Monday, March 10, 2008
We have had these photos for some time but decided not to post them. They were gathered during one of our trips to the local ghetto mall, you know the one with the dress codes, the security guards, and hoards of ignt's engaged in their local mating rituals. Our compassionate souls restrained us, but our racial ids have compelled us forward. Part of my psyche said, "they know not the evil the do," but the other part said, "these folks just want to be 'hood celebrities." You, our respectable negro patrons can decide if these photos are 1) sad; 2) depressing; 3) funny as hell; or 4) tragic.
We are Respectable Negro's exhibit number 1
This picture represents a number of troubling possibilities. From least worrisome to most...
1. This is a picture for grandma. Here, grandma is much older. The kids in the photo, and the mother, are just a little young but we will let it pass.
2. Maybe grandma is in her 30s and the folks in the picture are her "grands" and her daughter. This is troubling because the daughter was in her teens when she got knocked up and the kids are damn too young.
3. The kids and mom are in the same cohort as noted above, but they are dressed like "little men" and "little women." You know that pathology where among the ingnt's children are made adults. That is a bit disgusting and sad. Moreover, little kids are not adults. And little boys made into "little men" become medium sized men whom grow up to be prison inmates. Finally, toddlers should not be dressed like junior gang bangers--sorry for being insensitive.
4. Troubling, maybe this is mom and these are her kids? So, mom had her kids in her mid-teens? I don't like that.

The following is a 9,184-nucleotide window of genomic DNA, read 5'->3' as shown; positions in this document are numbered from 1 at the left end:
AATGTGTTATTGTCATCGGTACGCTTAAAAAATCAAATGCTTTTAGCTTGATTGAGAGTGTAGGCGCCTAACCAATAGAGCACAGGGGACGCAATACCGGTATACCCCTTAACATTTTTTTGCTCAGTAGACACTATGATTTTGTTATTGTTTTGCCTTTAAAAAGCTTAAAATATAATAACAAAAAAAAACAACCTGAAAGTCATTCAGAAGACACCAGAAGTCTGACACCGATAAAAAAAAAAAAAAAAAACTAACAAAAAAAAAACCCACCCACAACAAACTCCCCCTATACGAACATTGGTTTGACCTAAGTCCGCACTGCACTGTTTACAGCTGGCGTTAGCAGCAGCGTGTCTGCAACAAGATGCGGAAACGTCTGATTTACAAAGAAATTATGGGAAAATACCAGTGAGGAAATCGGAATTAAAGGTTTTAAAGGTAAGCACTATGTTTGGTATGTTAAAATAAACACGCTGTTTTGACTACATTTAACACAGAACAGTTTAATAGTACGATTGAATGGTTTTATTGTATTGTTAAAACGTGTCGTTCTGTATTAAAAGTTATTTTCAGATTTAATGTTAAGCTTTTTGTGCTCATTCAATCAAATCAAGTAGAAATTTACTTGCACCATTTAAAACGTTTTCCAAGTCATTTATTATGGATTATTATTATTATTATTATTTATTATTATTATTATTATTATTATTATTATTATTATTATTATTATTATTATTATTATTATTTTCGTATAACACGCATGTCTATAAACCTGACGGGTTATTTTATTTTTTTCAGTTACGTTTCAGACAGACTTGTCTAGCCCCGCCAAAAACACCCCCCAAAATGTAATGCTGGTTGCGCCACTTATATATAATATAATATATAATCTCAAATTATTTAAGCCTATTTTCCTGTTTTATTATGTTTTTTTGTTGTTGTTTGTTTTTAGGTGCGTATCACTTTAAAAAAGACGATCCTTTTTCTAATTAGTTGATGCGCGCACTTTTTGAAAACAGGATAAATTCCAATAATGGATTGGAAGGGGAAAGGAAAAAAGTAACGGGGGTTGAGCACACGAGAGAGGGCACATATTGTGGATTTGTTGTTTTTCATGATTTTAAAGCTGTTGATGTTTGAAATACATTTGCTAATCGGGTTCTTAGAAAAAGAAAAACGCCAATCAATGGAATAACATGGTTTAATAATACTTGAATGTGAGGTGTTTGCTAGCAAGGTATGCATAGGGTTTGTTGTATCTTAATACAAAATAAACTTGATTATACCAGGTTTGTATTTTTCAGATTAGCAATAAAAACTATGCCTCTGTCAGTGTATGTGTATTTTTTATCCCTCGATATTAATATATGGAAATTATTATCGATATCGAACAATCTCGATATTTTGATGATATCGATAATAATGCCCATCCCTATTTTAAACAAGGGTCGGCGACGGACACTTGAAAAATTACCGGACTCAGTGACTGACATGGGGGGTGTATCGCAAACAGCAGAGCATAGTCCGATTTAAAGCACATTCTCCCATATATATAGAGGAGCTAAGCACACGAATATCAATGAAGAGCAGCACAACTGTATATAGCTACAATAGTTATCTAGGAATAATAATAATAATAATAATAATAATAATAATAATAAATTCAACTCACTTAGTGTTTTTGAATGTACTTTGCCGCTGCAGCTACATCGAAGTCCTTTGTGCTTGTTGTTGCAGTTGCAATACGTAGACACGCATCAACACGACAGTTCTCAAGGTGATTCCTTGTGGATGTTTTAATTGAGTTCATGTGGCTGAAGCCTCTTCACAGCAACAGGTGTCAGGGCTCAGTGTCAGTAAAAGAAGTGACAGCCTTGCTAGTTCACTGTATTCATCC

5. Most troubling, maybe this is grandma, and these are her grandkids. As Chris Rock said, "if you call momma Pam, and grandma mom, you are going to prison."
We are Respectable Negro's exhibits 2 and 3
1. I am speechless.
2. Could this be an effort to simply find acceptance amongst one's peers? However sad? Among some social classes maybe showing pregnant bellies is cute?
3. Maybe distended pregnant belly buttons are sexy? Am I a prude?
4. Maybe among some ignt's (and others) to be pregnant is to be proud, and to be pregnant and to display one's body on tacky posters, in photos, and on inexpensive t-shirts is praiseworthy?
5. Baby Phat? Yikes...
I will play devil's advocate. Are these photos any more or less tacky than this magazine cover?
Or this sculpture?
You all tell us...
Wednesday, March 5, 2008
Did you know that Chauncey DeVega's mother:
...Learned how to drive at 10 years old. Apparently, she was too short to see over the dashboard of the 55 Buick her uncle would let her drive in exchange for doing errands. Chauncey's mother, a petite woman, would have to sit on a pillow in order to navigate the back country roads where she lived.